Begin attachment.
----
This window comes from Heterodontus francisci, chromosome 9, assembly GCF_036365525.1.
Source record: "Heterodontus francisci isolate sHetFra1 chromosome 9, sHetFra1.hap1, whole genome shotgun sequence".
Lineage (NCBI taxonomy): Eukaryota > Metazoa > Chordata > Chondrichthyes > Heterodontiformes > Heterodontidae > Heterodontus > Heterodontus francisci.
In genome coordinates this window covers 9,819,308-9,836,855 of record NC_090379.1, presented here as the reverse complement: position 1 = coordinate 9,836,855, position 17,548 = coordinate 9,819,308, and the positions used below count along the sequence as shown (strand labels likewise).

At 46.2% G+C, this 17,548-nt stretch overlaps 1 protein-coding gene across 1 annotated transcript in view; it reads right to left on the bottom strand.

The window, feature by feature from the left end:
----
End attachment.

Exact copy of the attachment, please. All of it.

This window comes from Heterodontus francisci, chromosome 9, assembly GCF_036365525.1.
Source record: "Heterodontus francisci isolate sHetFra1 chromosome 9, sHetFra1.hap1, whole genome shotgun sequence".
Lineage (NCBI taxonomy): Eukaryota > Metazoa > Chordata > Chondrichthyes > Heterodontiformes > Heterodontidae > Heterodontus > Heterodontus francisci.
In genome coordinates this window covers 9,819,308-9,836,855 of record NC_090379.1, presented here as the reverse complement: position 1 = coordinate 9,836,855, position 17,548 = coordinate 9,819,308, and the positions used below count along the sequence as shown (strand labels likewise).

At 46.2% G+C, this 17,548-nt stretch overlaps 1 protein-coding gene across 1 annotated transcript in view; it reads right to left on the bottom strand.

The window, feature by feature from the left end: